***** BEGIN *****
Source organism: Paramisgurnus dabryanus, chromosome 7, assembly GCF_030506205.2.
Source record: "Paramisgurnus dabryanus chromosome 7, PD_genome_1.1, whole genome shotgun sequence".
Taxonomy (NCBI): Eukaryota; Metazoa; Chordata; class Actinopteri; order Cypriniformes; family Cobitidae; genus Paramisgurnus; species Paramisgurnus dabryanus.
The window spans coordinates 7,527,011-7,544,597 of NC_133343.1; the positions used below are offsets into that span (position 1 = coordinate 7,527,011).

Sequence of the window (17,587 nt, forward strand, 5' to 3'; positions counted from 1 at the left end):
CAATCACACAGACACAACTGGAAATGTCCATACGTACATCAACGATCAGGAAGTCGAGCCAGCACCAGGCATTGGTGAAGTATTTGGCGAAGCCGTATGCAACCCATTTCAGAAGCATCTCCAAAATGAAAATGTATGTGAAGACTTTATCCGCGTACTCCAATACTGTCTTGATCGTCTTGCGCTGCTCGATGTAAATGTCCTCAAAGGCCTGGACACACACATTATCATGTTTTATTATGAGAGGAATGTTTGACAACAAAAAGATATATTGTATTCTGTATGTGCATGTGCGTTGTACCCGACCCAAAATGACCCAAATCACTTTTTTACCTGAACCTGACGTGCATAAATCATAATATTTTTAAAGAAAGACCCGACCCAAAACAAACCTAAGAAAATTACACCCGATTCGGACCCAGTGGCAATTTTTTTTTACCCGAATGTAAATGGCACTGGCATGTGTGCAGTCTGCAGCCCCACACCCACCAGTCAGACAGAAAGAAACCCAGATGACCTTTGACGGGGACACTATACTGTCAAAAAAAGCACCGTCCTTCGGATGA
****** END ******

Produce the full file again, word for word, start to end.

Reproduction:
Source organism: Paramisgurnus dabryanus, chromosome 7, assembly GCF_030506205.2.
Source record: "Paramisgurnus dabryanus chromosome 7, PD_genome_1.1, whole genome shotgun sequence".
Taxonomy (NCBI): Eukaryota; Metazoa; Chordata; class Actinopteri; order Cypriniformes; family Cobitidae; genus Paramisgurnus; species Paramisgurnus dabryanus.
The window spans coordinates 7,527,011-7,544,597 of NC_133343.1; the positions used below are offsets into that span (position 1 = coordinate 7,527,011).

Sequence of the window (17,587 nt, forward strand, 5' to 3'; positions counted from 1 at the left end):
CAATCACACAGACACAACTGGAAATGTCCATACGTACATCAACGATCAGGAAGTCGAGCCAGCACCAGGCATTGGTGAAGTATTTGGCGAAGCCGTATGCAACCCATTTCAGAAGCATCTCCAAAATGAAAATGTATGTGAAGACTTTATCCGCGTACTCCAATACTGTCTTGATCGTCTTGCGCTGCTCGATGTAAATGTCCTCAAAGGCCTGGACACACACATTATCATGTTTTATTATGAGAGGAATGTTTGACAACAAAAAGATATATTGTATTCTGTATGTGCATGTGCGTTGTACCCGACCCAAAATGACCCAAATCACTTTTTTACCTGAACCTGACGTGCATAAATCATAATATTTTTAAAGAAAGACCCGACCCAAAACAAACCTAAGAAAATTACACCCGATTCGGACCCAGTGGCAATTTTTTTTTACCCGAATGTAAATGGCACTGGCATGTGTGCAGTCTGCAGCCCCACACCCACCAGTCAGACAGAAAGAAACCCAGATGACCTTTGACGGGGACACTATACTGTCAAAAAAAGCACCGTCCTTCGGATGA